It takes twenty minutes to properly give the curse. It requires shouting and spitting and every word you can growl. Gobo shouted at the street. He shouted at his cane. He made gesture after gesture in the direction Signore Tentore had gone, until he was Red in the face.

And then Gobo was satisfied and he went back to sampling fruit and olives.

But the curse of Gobo is strong and severe. It asks that bad things happen to Signore Tentore, like that his coffee always tastes like salt, or that his wine tastes like vinegar and his vinegar

tastes like wine…things like that. And Gobo smiled, because he knew the only way to lift the curse was for Signore Tentore to live completely for other people and not at all for himself.

That night, after the walk through the main piazza, after the islands of moonlight, and violin music, Gobo slept in the hills, and Signore Tentore in his bed, both of them satisfied.




At first the many things that happened to Leo Tentore seemed to be bad luck. There was a broken pipe at two of his stores and all the boots were flooded with brown muddy water.

All of his employees quit, because they all won the lottery on the same day. The police are still investigating.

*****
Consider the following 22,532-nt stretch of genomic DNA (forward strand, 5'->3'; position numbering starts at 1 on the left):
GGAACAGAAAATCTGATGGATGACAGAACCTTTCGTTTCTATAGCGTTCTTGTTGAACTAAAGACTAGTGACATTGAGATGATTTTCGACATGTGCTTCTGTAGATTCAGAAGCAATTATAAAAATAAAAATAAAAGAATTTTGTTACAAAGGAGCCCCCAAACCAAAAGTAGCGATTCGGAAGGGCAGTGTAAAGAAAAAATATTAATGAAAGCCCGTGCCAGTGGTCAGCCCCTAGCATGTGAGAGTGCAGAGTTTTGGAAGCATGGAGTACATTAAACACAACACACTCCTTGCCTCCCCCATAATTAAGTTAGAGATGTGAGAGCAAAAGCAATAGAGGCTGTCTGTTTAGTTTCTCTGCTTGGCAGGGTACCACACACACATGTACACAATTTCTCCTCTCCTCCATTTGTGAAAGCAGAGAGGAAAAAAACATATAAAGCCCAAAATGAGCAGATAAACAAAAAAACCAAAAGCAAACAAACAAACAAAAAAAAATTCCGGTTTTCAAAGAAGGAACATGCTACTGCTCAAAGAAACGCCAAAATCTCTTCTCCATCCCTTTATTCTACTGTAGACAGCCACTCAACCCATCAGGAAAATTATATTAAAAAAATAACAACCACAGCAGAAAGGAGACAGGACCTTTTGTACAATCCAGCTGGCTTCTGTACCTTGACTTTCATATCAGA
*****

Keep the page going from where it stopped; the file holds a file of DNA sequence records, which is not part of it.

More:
His wife left him, moved to America, changed her name and started a new career as a model, actress, singer. His record player kept skipping.

And no matter what he did, his coffee seemed to taste like salt.

Things like this continued to happen, and the harder Leo Tentore tried to fix his problems the worse things got. After a while, Leo Tentore didn’t have any friends and lived in a giant shoe box behind one of his abandoned stores.

And he was too sad to notice the amazing summer stars spinning over his head every night, even though he was sleeping without a roof. He was always looking down.



Because of the kindness of Padre Russo things began to change for Leo.

Padre Russo let Leo sleep in a small room on the church grounds, and he put him to work. During the day Leo Tentore would serve food to the poor out of the church kitchen. At night he would clean the floors and light the candles before the orchestra came in to practice.

And after weeks and weeks Leo didn’t seem to care that he had lost his businesses, his wife, and his friends. He no longer looked down. His feet became light, and everyone thought he had a wonderful smile.

He started to notice the movements of the winter stars above the church. He would pause early in the morning in the church courtyard and let the wind blow his hair, and at night he would awaken and notice the islands of moonlight between the buildings of the church.

He gave free violin lessons.



And at some point during all of this, the curse was lifted. Gobo smiled, and good things started to happen to Leo.

He got a job teaching music at the local school.

He fell in love with a member of the church choir, and married Maria DeTaschina on a Tuesday. All of his old employees came to the wedding, because they love weddings and parties.

Leo’s light feet and good smile stayed with him. And years later when Leo would think back about those days when he lost everything, he would pat his children and grandchildren on the head and tell them the story of the blessing he received.


Somewhere on the island of Sicily.